So far this year, three incidents involving lasers being pointed at aircraft have been reported in the Timmins area.
While Transport Canada is aware of the reported incidents, media relations senior advisor Frederica Dupuis said, "there was insufficient evidence to determine the origin of the laser attacks."
According to the Civil Aviation Daily Occurrence Report System (CADORS), the most recent incident was March 20, when a Jazz Aviation plane coming in from Toronto reported being hit by a laser beam while on approach for runway three at the Timmins airport.
The first report was made Feb. 18 when a Porter Airlines flight reported a laser strike 11 nautical miles from runway three in Timmins. According to the CADORS incident, the laser was on the edge of the city and tracked the plane for 1.5 to two minutes.
Feb. 27, an Air Bravo flight also reported being hit by a green laser several times. The CADORS incident report says the plane, which was en route to Sudbury, was hit by a green laser several times over a three-minute period about three to four nautical miles south of the Timmins airport.
A search of the CADORS database shows no incidents with lasers in 2018.
“Aiming a laser at an aircraft is dangerous and harmful to the pilot, aircraft passengers, people on the ground and is illegal. When a laser is directed at an aircraft cockpit, it can distract the pilot, create glare that affects the pilot’s vision, and cause temporary blindness,” said Dupuis.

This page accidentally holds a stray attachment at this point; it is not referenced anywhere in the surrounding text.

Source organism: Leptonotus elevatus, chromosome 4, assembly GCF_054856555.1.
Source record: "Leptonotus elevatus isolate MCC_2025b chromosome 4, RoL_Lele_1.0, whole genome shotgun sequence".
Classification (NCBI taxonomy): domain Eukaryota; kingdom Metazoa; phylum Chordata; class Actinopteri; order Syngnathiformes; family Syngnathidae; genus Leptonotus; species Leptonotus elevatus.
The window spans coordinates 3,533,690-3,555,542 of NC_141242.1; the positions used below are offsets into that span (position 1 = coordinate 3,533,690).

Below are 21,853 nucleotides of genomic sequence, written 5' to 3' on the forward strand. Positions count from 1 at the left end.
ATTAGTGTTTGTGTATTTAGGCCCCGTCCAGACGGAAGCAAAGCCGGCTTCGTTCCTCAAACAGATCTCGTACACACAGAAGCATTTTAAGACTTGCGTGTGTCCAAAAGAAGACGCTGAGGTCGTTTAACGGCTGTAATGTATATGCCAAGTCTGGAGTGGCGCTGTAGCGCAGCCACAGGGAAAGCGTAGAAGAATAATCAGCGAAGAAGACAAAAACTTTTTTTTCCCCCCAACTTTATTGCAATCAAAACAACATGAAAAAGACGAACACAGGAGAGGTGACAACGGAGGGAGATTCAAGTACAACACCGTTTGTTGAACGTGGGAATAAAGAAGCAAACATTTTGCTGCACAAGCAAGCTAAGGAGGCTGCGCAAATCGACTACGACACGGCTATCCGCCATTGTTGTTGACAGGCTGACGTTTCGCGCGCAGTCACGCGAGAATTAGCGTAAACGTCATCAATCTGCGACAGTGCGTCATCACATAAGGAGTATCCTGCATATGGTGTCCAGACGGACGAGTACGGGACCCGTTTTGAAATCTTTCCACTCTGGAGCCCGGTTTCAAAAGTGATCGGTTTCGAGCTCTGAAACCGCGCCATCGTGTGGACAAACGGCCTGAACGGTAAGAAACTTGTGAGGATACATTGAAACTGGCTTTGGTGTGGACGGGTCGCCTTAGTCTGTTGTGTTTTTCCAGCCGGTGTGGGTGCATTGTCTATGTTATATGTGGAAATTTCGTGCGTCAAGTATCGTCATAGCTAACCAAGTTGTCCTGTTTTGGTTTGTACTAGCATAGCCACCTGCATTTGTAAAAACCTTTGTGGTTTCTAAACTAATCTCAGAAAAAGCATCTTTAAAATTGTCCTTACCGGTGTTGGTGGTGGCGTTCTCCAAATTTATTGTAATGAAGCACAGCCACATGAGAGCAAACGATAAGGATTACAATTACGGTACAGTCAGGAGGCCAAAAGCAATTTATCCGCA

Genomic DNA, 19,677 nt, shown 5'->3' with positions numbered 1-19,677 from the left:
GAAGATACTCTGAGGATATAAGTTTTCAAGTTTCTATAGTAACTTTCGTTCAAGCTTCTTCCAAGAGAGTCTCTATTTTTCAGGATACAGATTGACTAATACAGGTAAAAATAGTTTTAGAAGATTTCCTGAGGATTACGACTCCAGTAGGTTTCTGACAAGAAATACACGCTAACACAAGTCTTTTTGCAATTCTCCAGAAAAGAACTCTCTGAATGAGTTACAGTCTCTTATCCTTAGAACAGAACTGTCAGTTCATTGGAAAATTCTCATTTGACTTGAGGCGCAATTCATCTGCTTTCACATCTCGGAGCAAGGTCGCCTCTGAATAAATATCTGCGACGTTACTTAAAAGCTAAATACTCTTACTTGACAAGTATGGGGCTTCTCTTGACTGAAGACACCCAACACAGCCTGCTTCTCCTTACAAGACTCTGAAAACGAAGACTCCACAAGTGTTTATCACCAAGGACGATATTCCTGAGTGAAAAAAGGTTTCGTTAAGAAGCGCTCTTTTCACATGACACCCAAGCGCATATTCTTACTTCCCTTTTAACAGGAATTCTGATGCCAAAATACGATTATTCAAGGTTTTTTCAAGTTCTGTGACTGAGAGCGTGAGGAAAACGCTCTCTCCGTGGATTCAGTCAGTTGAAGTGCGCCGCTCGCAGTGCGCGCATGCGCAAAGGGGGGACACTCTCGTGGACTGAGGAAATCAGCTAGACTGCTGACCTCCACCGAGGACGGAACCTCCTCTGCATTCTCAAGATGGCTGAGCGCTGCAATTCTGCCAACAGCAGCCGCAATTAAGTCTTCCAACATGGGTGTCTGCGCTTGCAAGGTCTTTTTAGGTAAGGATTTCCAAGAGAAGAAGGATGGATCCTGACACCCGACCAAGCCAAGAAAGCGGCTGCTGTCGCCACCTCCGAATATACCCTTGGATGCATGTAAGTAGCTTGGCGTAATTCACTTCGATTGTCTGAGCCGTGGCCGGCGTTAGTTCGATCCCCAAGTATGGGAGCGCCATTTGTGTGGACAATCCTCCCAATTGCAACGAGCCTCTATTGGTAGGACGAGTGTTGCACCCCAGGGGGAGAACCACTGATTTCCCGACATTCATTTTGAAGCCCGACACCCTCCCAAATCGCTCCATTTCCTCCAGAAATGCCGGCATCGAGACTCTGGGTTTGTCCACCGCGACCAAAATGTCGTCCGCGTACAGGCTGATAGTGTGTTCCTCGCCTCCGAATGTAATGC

Timmins airport manager David Dayment said aircraft approaching the airport are in a critical phase of flight.
"A distraction, or worse - temporary vision impairment of a pilot is not a situation any pilot wants to be in," he said.
In North Bay, police are investigating a complaint about a laser light being directed at an aircraft during a landing approach at Jack Garland Airport March 20.
The plane was several hundred feet off the ground approaching the airstrip when it was targeted by the laser.
Last year, new safety measures were put in place by Transport Canada to prevent laser attacks on aircraft.
Battery-operated hand-held lasers over one milliwatt (mW) are banned outside of a private dwelling without a legitimate purpose such as for work, school or education purposes within a 10-kilometre radius of an airport or certified heliport.
Aiming a laser at an aircraft in Canada is a federal offence.
If you are convicted of intentionally interfering with an aircraft by using a laser, you could face one or both of:
• up to $100,000 in fines
• up to five years in prison
In 2018, there were nearly 211 reported laser strikes on aircraft in Canada.
“The number of laser attacks in Canada has decreased in 2018 when compared to the previous two years. The data for year 2018 indicates a percentage decrease of 46 per cent in laser attacks compared to 2017, and a 61 per cent decrease compared to 2016,” said Dupuis.
- With files from the baytoday.ca